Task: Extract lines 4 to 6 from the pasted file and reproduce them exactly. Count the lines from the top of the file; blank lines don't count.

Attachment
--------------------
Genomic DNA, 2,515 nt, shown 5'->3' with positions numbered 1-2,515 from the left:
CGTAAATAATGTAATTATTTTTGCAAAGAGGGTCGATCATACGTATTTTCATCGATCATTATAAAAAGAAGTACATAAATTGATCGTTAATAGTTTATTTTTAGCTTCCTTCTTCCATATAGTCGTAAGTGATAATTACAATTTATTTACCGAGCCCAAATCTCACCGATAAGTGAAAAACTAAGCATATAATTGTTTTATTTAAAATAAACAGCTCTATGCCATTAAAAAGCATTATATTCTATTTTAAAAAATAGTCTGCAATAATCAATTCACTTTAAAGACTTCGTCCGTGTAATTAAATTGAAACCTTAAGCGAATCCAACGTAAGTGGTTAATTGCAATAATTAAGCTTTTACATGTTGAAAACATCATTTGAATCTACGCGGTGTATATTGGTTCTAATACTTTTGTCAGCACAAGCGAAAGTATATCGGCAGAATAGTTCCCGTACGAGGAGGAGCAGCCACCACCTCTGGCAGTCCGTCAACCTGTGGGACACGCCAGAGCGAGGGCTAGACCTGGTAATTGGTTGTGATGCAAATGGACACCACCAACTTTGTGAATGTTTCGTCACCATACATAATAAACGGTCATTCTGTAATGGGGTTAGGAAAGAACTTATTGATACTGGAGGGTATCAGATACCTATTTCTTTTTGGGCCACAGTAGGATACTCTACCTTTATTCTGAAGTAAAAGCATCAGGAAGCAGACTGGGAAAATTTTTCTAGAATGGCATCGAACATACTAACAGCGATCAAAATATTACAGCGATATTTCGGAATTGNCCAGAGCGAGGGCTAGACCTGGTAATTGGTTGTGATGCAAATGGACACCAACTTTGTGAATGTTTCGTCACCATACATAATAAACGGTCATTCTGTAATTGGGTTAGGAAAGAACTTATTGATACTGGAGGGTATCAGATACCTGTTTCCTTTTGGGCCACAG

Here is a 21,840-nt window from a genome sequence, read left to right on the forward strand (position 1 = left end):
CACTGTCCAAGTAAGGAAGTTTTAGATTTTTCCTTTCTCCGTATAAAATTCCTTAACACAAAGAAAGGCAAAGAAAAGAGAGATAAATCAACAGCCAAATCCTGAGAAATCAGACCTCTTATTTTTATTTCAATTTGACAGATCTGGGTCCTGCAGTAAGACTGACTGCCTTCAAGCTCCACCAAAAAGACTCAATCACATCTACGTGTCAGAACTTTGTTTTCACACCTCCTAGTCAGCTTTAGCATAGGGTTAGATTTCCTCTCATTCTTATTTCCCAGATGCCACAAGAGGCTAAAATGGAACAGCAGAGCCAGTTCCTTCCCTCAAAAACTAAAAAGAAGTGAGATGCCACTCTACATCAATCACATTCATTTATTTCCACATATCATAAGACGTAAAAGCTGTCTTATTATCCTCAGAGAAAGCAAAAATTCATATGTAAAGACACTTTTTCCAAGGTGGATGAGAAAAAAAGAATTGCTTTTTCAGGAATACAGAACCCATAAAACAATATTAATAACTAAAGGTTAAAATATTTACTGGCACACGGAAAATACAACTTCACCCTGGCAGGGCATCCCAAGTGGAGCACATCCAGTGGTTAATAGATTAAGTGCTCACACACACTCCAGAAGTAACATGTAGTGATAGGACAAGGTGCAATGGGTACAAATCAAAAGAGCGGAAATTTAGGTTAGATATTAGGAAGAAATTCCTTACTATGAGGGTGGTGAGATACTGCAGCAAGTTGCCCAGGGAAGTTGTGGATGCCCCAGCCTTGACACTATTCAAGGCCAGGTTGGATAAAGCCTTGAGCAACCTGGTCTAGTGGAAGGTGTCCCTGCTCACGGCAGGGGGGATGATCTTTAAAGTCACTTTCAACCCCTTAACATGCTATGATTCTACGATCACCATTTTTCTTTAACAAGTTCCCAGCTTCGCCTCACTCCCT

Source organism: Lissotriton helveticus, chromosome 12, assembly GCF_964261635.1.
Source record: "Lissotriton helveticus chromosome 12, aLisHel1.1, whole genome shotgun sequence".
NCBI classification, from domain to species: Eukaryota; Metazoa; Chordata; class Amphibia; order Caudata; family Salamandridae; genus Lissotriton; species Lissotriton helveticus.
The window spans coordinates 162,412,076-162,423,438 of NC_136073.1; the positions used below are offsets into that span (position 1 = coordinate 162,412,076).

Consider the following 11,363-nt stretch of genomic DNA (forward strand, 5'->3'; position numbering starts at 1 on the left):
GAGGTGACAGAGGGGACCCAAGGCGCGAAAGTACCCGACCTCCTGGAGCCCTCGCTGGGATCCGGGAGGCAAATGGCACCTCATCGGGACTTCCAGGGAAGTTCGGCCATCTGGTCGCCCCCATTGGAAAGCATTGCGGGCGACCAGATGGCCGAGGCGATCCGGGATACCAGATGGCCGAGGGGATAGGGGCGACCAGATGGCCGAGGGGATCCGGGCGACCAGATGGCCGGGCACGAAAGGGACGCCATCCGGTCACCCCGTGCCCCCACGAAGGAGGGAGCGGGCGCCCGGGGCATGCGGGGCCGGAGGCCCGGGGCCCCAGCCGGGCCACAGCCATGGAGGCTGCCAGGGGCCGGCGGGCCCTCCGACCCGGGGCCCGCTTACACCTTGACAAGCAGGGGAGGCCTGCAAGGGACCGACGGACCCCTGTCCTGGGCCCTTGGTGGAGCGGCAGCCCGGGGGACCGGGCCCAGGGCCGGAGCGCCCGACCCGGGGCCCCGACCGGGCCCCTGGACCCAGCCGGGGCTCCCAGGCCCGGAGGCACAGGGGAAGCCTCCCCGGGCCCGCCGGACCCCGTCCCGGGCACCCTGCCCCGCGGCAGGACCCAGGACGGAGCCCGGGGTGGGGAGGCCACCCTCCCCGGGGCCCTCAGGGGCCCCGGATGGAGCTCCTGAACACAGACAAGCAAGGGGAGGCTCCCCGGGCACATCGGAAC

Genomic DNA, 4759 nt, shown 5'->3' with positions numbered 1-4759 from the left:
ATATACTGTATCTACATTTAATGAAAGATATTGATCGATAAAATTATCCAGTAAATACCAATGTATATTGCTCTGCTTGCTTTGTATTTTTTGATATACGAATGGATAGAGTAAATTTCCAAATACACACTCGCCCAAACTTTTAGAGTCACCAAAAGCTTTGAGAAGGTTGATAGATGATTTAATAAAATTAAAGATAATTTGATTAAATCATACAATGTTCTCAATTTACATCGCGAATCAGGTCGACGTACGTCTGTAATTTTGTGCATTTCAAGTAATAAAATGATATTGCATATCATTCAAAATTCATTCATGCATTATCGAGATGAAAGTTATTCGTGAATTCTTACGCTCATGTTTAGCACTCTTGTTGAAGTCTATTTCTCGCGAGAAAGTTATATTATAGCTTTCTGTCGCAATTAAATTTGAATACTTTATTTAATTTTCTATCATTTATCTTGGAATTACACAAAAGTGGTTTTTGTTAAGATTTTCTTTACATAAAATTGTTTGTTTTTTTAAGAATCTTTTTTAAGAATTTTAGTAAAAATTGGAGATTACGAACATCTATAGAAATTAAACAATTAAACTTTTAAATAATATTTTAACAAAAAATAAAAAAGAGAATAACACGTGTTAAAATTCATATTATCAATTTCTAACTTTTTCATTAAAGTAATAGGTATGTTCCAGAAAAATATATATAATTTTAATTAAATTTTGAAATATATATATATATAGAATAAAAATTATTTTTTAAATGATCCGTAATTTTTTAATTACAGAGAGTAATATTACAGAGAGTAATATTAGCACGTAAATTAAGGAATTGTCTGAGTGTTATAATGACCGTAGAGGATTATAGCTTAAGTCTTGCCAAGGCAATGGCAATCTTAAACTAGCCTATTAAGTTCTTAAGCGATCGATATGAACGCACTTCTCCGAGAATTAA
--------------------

CACTGTCCAAGTAAGGAAGTTTTAGATTTTTCCTTTCTCCGTATAAAATTCCTTAACACAAAGAAAGGCAAAGAAAAGAGAGATAAATCAACAGCCAAATCCTGAGAAATCAGACCTCTTATTTTTATTTCAATTTGACAGATCTGGGTCCTGCAGTAAGACTGACTGCCTTCAAGCTCCACCAAAAAGACTCAATCACATCTACGTGTCAGAACTTTGTTTTCACACCTCCTAGTCAGCTTTAGCATAGGGTTAGATTTCCTCTCATTCTTATTTCCCAGATGCCACAAGAGGCTAAAATGGAACAGCAGAGCCAGTTCCTTCCCTCAAAAACTAAAAAGAAGTGAGATGCCACTCTACATCAATCACATTCATTTATTTCCACATATCATAAGACGTAAAAGCTGTCTTATTATCCTCAGAGAAAGCAAAAATTCATATGTAAAGACACTTTTTCCAAGGTGGATGAGAAAAAAAGAATTGCTTTTTCAGGAATACAGAACCCATAAAACAATATTAATAACTAAAGGTTAAAATATTTACTGGCACACGGAAAATACAACTTCACCCTGGCAGGGCATCCCAAGTGGAGCACATCCAGTGGTTAATAGATTAAGTGCTCACACACACTCCAGAAGTAACATGTAGTGATAGGACAAGGTGCAATGGGTACAAATCAAAAGAGCGGAAATTTAGGTTAGATATTAGGAAGAAATTCCTTACTATGAGGGTGGTGAGATACTGCAGCAAGTTGCCCAGGGAAGTTGTGGATGCCCCAGCCTTGACACTATTCAAGGCCAGGTTGGATAAAGCCTTGAGCAACCTGGTCTAGTGGAAGGTGTCCCTGCTCACGGCAGGGGGGATGATCTTTAAAGTCACTTTCAACCCCTTAACATGCTATGATTCTACGATCACCATTTTTCTTTAACAAGTTCCCAGCTTCGCCTCACTCCCT

Source organism: Lissotriton helveticus, chromosome 12, assembly GCF_964261635.1.
Source record: "Lissotriton helveticus chromosome 12, aLisHel1.1, whole genome shotgun sequence".